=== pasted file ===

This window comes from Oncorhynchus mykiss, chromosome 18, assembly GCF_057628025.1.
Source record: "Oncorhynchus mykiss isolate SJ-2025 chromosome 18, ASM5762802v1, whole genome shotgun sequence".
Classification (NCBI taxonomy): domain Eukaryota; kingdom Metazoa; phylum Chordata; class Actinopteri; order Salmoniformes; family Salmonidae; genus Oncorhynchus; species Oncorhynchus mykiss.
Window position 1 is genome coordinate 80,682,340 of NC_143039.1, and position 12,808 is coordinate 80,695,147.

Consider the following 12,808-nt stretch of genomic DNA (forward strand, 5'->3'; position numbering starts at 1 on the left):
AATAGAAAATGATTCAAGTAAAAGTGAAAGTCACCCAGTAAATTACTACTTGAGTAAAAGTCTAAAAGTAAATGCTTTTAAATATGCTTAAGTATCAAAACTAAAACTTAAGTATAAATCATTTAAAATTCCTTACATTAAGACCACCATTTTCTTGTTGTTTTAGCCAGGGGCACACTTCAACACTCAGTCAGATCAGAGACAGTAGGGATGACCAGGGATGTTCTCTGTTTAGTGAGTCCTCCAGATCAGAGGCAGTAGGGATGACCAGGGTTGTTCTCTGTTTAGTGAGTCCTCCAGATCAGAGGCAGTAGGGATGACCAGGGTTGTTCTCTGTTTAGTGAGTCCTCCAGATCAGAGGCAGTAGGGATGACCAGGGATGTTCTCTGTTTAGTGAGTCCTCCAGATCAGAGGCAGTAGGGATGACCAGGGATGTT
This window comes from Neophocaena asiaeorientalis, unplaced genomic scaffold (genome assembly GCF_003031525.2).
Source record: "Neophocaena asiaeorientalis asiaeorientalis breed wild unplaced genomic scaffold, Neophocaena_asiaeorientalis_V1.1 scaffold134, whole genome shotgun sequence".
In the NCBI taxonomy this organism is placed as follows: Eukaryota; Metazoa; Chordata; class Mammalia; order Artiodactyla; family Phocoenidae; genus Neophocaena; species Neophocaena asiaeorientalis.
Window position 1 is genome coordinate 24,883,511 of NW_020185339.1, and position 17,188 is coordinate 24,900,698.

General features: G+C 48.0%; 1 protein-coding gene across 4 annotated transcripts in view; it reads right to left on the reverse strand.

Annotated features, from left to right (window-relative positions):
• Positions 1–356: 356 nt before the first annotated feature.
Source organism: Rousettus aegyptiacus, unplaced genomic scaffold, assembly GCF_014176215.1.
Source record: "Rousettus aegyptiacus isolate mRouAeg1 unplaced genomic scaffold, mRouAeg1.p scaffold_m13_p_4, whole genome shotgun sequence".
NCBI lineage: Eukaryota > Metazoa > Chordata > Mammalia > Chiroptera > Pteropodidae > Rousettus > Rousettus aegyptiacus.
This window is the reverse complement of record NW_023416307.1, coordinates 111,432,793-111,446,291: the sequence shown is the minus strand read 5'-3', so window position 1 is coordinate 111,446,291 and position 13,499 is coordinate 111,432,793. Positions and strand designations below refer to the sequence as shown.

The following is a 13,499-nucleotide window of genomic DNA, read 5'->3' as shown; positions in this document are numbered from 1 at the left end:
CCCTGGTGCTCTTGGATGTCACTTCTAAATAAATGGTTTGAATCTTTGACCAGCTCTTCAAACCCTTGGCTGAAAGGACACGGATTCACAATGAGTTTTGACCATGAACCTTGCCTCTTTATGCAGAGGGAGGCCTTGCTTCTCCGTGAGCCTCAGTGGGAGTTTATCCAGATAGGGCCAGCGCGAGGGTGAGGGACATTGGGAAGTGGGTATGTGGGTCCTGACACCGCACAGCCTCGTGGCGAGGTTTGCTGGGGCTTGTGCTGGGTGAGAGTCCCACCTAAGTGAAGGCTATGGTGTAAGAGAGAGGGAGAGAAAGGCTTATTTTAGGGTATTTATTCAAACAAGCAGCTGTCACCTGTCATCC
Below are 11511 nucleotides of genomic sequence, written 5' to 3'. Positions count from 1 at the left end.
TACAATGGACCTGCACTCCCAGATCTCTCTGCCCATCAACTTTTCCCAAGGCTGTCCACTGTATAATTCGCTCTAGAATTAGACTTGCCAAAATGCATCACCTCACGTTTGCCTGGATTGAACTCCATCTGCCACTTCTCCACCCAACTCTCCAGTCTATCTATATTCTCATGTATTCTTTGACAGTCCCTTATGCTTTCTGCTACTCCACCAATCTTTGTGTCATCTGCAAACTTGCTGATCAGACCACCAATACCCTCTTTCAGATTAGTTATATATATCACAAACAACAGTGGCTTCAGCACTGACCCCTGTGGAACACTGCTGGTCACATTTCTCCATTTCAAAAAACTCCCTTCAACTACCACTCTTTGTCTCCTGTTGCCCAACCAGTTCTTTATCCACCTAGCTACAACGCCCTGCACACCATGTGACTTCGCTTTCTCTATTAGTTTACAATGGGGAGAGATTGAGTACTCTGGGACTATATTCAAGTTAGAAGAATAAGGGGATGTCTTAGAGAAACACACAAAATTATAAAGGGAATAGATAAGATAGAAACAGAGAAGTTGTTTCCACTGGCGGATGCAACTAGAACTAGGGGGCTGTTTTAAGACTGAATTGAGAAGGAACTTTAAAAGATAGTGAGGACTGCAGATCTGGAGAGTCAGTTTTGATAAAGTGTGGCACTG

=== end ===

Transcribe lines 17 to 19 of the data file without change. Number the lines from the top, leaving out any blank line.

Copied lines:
This window is the reverse complement of record NW_023416307.1, coordinates 111,432,793-111,446,291: the sequence shown is the minus strand read 5'-3', so window position 1 is coordinate 111,446,291 and position 13,499 is coordinate 111,432,793. Positions and strand designations below refer to the sequence as shown.

The following is a 13,499-nucleotide window of genomic DNA, read 5'->3' as shown; positions in this document are numbered from 1 at the left end:
CCCTGGTGCTCTTGGATGTCACTTCTAAATAAATGGTTTGAATCTTTGACCAGCTCTTCAAACCCTTGGCTGAAAGGACACGGATTCACAATGAGTTTTGACCATGAACCTTGCCTCTTTATGCAGAGGGAGGCCTTGCTTCTCCGTGAGCCTCAGTGGGAGTTTATCCAGATAGGGCCAGCGCGAGGGTGAGGGACATTGGGAAGTGGGTATGTGGGTCCTGACACCGCACAGCCTCGTGGCGAGGTTTGCTGGGGCTTGTGCTGGGTGAGAGTCCCACCTAAGTGAAGGCTATGGTGTAAGAGAGAGGGAGAGAAAGGCTTATTTTAGGGTATTTATTCAAACAAGCAGCTGTCACCTGTCATCC